In order to highlight the resilience building in Japan, I would like to use three levels of societies as mentioned above. Now let me analyze the Japanese practice of building resilience manifestation in the community.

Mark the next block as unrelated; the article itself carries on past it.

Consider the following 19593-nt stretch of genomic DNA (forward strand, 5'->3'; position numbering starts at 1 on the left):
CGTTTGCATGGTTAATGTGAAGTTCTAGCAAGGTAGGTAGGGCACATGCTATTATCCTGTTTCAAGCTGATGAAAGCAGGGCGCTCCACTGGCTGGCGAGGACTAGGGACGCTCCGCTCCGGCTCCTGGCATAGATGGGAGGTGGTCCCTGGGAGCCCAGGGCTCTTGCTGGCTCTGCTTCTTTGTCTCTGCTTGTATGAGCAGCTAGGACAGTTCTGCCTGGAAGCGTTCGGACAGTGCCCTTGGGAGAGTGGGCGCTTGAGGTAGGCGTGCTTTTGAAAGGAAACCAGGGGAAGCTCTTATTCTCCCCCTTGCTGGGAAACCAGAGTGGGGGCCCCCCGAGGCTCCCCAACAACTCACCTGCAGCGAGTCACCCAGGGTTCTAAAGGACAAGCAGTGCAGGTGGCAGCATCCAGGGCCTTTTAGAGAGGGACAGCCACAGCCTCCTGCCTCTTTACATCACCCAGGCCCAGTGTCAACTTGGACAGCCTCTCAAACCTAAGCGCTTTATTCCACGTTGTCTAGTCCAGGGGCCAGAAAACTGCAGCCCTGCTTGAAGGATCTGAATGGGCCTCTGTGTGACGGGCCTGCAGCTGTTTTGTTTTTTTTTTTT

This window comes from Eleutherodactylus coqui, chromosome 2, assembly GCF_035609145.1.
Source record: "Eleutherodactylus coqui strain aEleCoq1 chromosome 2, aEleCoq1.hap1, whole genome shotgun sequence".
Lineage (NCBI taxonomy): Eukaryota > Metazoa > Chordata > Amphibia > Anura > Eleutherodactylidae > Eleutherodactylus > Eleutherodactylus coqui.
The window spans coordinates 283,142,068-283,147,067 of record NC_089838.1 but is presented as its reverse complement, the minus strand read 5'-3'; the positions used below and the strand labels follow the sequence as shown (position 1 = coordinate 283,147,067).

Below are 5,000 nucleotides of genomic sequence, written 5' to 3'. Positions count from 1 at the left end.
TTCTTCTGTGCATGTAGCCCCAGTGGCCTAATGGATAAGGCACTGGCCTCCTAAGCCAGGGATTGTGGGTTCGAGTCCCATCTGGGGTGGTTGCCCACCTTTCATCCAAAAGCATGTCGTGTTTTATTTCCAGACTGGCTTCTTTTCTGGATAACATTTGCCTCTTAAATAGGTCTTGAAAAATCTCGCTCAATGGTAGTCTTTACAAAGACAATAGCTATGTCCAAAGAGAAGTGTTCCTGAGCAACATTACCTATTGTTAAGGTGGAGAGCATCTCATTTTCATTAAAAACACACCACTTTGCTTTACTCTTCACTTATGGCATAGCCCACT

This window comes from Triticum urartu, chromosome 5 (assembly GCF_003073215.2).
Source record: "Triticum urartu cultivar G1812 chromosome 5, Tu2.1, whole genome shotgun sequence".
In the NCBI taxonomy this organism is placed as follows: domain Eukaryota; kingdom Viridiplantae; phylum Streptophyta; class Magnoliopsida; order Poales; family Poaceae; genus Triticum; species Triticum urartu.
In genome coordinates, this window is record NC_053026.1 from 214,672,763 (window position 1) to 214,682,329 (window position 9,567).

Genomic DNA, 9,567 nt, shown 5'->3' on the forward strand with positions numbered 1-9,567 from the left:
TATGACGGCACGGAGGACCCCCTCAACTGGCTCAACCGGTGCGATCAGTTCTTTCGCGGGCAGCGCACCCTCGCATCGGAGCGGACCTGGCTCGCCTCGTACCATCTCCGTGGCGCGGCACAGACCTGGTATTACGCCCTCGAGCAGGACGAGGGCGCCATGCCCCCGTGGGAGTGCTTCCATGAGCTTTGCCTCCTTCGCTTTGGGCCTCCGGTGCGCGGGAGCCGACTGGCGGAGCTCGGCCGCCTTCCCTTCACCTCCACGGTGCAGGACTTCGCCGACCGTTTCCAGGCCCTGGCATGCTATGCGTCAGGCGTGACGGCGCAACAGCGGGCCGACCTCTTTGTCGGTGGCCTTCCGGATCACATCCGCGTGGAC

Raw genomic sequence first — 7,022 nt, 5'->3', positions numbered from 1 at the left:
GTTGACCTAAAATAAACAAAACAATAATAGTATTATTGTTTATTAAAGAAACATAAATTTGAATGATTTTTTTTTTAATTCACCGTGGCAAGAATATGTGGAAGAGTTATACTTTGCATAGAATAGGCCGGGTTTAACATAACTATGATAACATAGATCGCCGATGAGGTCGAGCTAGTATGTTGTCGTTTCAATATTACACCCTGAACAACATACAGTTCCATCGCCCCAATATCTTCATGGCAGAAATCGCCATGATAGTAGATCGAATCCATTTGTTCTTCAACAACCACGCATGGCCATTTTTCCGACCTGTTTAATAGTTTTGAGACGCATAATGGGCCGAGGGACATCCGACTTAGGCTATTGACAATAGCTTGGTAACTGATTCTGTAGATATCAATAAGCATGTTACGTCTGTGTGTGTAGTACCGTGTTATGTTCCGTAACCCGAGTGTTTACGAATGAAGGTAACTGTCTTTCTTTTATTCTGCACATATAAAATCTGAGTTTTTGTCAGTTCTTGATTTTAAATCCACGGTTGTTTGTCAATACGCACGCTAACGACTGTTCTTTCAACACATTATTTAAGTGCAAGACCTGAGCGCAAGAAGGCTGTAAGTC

Firstly, resilience is cultivated at the individual level. Moore (2011) revealed that the Japanese are the most positive people, reflecting their reaction to the post-2011 "triple disasters." She witnessed Japanese people showing a positive attitude of joy, gratitude, and hope. Linking from those positive attitudes, Boonsawad et al. (2016) and Djar'ie & Prasojo (2016) described that they are embedded in the individuals influenced by two critical factors, namely the philosophy and religion (Boonsawad et al., 2016; Djar'ie & Prasojo, 2016). The philosophy of "living harmoniously with nature" and "acceptance" resulted in their resilience development. Besides the philosophy, the religion, especially Shinto and Buddhism, has strongly prejudiced the Japanese life doctrine as both religions' beliefs are inextricably tied to nature (Rees, 2011; Blasiak, Okayasu & Matsumoto, 2012). Hence, positivity, the primary mechanism for resilience, is stimulated by philosophy and religion, configuring the Japanese resilient mentality (Moore, 2011).